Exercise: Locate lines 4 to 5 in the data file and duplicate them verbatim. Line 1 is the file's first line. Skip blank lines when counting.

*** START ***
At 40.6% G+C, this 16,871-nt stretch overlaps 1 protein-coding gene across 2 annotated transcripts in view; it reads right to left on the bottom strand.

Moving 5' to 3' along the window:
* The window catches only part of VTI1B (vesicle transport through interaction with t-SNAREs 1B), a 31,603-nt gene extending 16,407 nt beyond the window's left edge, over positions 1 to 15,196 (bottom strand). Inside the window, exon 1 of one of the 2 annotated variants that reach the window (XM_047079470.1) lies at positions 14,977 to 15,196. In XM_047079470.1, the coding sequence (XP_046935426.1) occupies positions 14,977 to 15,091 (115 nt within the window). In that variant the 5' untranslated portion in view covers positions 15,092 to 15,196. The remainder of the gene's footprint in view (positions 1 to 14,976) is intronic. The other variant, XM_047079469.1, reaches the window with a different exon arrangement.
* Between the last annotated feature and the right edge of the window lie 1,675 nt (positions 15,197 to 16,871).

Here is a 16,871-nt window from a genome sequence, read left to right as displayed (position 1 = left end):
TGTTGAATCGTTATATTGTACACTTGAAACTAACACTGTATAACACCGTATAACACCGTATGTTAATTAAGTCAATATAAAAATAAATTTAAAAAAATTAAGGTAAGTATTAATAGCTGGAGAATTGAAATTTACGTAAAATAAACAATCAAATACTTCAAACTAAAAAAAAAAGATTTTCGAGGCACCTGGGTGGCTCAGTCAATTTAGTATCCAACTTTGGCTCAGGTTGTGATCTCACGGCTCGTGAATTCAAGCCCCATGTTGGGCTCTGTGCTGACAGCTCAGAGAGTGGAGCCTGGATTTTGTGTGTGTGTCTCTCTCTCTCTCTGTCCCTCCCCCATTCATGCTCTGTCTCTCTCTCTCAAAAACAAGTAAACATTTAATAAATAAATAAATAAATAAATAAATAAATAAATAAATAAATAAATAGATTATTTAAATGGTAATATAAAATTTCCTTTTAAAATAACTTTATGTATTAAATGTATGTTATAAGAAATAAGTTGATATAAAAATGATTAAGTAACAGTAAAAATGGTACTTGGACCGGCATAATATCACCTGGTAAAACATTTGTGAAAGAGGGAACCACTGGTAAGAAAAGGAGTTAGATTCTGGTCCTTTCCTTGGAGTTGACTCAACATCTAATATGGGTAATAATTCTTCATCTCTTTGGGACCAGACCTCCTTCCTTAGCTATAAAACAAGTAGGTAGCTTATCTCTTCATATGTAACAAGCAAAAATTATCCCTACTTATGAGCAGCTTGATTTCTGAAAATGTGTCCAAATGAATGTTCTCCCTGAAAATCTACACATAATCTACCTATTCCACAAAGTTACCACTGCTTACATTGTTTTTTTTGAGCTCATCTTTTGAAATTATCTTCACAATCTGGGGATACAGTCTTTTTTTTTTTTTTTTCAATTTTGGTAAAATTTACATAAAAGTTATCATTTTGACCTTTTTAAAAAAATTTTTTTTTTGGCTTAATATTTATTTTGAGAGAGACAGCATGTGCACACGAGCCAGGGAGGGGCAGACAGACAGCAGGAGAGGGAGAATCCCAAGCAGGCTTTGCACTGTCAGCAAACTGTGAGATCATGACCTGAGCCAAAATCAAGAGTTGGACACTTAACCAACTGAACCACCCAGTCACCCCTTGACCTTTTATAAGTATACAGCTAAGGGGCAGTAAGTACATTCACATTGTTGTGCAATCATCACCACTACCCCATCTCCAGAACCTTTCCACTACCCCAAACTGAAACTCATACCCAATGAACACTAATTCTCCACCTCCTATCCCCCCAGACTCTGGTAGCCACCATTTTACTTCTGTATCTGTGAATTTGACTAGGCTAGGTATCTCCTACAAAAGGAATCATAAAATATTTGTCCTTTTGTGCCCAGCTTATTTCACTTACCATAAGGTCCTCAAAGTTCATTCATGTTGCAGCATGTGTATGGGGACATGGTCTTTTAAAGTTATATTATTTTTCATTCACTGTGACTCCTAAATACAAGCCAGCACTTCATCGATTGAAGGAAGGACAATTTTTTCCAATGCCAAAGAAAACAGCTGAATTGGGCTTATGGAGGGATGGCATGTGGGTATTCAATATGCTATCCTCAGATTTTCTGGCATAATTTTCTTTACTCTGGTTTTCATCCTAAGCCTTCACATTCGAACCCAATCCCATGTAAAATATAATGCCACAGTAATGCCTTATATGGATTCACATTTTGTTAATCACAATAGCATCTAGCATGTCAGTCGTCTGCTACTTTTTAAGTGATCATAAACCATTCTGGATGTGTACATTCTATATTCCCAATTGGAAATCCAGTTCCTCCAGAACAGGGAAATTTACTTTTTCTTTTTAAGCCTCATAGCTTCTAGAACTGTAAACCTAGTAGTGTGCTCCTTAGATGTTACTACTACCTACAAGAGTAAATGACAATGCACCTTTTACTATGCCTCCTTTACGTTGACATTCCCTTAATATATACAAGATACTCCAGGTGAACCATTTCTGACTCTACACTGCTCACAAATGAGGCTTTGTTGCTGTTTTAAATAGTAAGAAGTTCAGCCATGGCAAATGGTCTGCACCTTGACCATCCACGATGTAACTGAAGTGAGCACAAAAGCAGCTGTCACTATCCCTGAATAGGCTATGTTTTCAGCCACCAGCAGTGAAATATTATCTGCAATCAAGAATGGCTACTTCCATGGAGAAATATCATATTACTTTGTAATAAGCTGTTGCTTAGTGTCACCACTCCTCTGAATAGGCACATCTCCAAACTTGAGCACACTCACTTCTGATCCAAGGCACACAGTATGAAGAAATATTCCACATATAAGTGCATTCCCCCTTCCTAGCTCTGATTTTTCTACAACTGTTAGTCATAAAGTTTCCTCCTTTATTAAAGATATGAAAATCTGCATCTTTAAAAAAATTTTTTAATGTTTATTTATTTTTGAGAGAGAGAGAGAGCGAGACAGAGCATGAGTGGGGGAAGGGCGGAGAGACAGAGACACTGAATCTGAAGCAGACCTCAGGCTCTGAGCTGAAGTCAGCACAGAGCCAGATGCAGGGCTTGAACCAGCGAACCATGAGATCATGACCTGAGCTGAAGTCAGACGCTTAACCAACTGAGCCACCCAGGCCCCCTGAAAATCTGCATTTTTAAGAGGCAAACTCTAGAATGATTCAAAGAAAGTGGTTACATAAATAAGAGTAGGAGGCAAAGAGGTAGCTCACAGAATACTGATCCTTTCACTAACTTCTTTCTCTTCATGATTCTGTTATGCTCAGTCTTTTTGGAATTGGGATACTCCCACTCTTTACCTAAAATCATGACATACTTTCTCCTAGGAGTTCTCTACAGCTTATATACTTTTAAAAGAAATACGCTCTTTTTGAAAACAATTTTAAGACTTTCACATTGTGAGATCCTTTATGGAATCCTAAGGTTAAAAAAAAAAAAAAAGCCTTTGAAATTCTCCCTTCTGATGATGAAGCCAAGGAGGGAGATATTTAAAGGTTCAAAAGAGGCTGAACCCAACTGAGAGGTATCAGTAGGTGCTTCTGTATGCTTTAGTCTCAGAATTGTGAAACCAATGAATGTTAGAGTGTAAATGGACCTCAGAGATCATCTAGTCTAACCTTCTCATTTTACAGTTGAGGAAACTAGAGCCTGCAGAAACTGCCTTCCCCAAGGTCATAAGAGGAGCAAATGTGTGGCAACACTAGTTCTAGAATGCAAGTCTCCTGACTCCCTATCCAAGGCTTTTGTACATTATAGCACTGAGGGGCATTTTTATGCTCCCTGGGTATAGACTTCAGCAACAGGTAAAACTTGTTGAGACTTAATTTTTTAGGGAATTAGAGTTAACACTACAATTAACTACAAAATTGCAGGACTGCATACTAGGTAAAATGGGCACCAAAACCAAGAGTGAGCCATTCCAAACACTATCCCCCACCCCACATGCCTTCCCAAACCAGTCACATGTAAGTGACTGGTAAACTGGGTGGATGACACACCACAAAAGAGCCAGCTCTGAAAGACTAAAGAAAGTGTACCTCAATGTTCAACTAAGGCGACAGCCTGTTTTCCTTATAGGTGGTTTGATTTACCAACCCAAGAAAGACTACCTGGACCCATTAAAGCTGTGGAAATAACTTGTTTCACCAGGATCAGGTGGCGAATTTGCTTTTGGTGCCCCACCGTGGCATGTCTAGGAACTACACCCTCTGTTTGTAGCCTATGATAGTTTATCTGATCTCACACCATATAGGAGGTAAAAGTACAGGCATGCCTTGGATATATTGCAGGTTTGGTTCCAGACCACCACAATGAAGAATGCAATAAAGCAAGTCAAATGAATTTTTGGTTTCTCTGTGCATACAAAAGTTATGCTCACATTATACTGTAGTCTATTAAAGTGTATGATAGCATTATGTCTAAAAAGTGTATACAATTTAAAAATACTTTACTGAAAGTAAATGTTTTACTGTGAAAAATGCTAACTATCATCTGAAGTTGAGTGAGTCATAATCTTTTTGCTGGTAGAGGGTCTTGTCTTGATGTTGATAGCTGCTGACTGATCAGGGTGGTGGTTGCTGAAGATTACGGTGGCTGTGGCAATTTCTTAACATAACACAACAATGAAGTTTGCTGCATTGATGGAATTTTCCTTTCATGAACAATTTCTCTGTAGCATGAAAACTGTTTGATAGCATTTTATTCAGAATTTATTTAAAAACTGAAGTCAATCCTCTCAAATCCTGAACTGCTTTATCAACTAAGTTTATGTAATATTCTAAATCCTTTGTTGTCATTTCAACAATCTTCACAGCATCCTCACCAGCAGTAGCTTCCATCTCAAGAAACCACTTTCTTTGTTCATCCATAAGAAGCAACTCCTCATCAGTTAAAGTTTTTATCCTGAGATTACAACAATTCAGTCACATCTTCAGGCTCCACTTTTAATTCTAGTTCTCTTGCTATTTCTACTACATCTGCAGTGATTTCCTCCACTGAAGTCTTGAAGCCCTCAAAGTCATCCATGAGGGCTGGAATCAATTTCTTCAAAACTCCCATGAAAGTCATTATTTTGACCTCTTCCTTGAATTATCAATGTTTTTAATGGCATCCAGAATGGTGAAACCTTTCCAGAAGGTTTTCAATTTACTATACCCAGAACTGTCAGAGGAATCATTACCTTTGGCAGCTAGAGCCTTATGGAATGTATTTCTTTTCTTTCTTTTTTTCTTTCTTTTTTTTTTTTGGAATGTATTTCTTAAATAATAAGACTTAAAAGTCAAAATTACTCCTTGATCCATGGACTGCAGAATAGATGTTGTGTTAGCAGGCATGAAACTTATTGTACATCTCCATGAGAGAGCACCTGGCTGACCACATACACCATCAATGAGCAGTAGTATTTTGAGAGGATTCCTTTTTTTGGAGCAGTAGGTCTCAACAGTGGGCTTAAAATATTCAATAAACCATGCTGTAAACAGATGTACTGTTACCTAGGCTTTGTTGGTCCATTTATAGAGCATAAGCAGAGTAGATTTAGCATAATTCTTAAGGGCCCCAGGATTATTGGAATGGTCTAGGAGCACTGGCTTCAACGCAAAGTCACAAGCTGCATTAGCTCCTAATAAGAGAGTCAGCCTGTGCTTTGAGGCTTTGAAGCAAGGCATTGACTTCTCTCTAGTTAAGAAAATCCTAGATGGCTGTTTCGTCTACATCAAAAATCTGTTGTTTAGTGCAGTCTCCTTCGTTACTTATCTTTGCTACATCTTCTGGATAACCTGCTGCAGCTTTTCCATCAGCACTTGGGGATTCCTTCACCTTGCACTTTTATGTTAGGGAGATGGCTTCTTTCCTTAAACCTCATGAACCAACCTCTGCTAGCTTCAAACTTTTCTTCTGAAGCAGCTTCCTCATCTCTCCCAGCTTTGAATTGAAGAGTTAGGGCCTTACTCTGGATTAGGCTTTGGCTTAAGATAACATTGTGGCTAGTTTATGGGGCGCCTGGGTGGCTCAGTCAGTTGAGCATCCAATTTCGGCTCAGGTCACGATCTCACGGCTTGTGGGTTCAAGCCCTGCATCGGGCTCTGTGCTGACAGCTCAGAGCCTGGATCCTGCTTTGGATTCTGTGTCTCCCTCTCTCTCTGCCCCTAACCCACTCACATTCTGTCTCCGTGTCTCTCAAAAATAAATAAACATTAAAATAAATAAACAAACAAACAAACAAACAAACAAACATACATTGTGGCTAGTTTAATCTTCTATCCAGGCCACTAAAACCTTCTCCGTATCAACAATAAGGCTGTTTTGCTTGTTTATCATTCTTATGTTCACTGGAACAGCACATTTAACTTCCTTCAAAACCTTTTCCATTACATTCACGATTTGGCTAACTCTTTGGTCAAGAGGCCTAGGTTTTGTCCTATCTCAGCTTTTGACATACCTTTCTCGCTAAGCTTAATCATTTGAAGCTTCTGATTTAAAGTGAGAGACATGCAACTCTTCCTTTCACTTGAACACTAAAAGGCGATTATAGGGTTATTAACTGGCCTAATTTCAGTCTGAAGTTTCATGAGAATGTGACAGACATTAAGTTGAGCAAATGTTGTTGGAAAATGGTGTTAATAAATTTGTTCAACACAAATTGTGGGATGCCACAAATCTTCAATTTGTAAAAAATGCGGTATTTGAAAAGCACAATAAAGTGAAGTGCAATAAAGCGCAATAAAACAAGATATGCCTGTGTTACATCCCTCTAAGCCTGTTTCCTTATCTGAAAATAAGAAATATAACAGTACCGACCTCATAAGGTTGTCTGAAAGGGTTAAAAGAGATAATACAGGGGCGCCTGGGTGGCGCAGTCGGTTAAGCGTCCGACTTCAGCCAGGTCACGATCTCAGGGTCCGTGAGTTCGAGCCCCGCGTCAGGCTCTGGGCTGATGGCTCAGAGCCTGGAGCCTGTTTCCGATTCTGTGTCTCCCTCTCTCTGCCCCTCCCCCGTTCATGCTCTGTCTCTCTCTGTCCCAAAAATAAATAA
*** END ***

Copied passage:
* Between the last annotated feature and the right edge of the window lie 1,675 nt (positions 15,197 to 16,871).

Here is a 16,871-nt window from a genome sequence, read left to right as displayed (position 1 = left end):